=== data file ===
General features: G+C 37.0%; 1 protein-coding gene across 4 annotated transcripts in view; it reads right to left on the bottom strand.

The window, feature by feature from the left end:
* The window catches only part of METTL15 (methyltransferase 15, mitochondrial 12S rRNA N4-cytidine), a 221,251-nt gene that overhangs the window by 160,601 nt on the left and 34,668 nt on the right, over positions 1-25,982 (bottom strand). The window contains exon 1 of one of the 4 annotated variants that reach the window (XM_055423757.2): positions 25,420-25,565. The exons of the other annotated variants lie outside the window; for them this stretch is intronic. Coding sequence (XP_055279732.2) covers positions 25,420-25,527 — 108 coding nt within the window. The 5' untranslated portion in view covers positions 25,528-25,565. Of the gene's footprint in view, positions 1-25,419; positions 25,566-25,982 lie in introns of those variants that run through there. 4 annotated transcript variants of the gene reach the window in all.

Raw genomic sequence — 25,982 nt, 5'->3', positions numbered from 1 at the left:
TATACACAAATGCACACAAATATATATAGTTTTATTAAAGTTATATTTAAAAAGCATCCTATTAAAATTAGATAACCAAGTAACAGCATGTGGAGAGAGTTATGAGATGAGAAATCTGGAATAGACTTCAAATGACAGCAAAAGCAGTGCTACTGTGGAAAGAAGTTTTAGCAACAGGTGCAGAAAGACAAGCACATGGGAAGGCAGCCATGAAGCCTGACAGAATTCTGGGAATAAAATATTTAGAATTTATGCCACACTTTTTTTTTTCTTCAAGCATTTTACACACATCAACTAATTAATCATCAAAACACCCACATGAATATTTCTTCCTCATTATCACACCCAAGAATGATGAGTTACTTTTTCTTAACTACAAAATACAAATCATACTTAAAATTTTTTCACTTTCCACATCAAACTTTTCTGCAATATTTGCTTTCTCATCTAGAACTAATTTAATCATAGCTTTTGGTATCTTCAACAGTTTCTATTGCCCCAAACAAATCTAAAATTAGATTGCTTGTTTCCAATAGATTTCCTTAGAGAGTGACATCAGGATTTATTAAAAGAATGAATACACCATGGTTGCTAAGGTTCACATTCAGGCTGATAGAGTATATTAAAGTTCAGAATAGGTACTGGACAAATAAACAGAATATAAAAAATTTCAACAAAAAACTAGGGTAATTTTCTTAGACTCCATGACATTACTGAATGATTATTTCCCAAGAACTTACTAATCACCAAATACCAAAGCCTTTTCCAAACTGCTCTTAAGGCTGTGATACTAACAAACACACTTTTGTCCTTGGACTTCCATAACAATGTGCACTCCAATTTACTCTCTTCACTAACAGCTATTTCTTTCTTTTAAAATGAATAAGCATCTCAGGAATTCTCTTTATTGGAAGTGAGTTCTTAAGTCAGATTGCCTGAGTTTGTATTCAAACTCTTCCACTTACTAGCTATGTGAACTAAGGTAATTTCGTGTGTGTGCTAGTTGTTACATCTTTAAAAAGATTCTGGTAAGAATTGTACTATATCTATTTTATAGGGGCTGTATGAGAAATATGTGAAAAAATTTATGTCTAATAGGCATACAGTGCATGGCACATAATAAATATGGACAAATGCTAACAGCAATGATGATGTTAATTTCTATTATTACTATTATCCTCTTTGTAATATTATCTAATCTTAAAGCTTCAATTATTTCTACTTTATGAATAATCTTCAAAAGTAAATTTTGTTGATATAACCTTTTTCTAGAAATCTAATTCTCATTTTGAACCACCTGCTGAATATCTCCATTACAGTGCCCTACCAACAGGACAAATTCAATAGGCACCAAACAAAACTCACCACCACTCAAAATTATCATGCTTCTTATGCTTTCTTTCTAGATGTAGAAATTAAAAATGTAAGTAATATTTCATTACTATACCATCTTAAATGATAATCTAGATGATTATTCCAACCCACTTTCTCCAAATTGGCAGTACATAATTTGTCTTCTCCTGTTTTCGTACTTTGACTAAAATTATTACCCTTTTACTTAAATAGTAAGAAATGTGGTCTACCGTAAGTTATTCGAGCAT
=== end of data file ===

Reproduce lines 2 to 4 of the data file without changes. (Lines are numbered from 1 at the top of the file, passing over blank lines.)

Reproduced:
The window, feature by feature from the left end:
* The window catches only part of METTL15 (methyltransferase 15, mitochondrial 12S rRNA N4-cytidine), a 221,251-nt gene that overhangs the window by 160,601 nt on the left and 34,668 nt on the right, over positions 1-25,982 (bottom strand). The window contains exon 1 of one of the 4 annotated variants that reach the window (XM_055423757.2): positions 25,420-25,565. The exons of the other annotated variants lie outside the window; for them this stretch is intronic. Coding sequence (XP_055279732.2) covers positions 25,420-25,527 — 108 coding nt within the window. The 5' untranslated portion in view covers positions 25,528-25,565. Of the gene's footprint in view, positions 1-25,419; positions 25,566-25,982 lie in introns of those variants that run through there. 4 annotated transcript variants of the gene reach the window in all.

Raw genomic sequence — 25,982 nt, 5'->3', positions numbered from 1 at the left: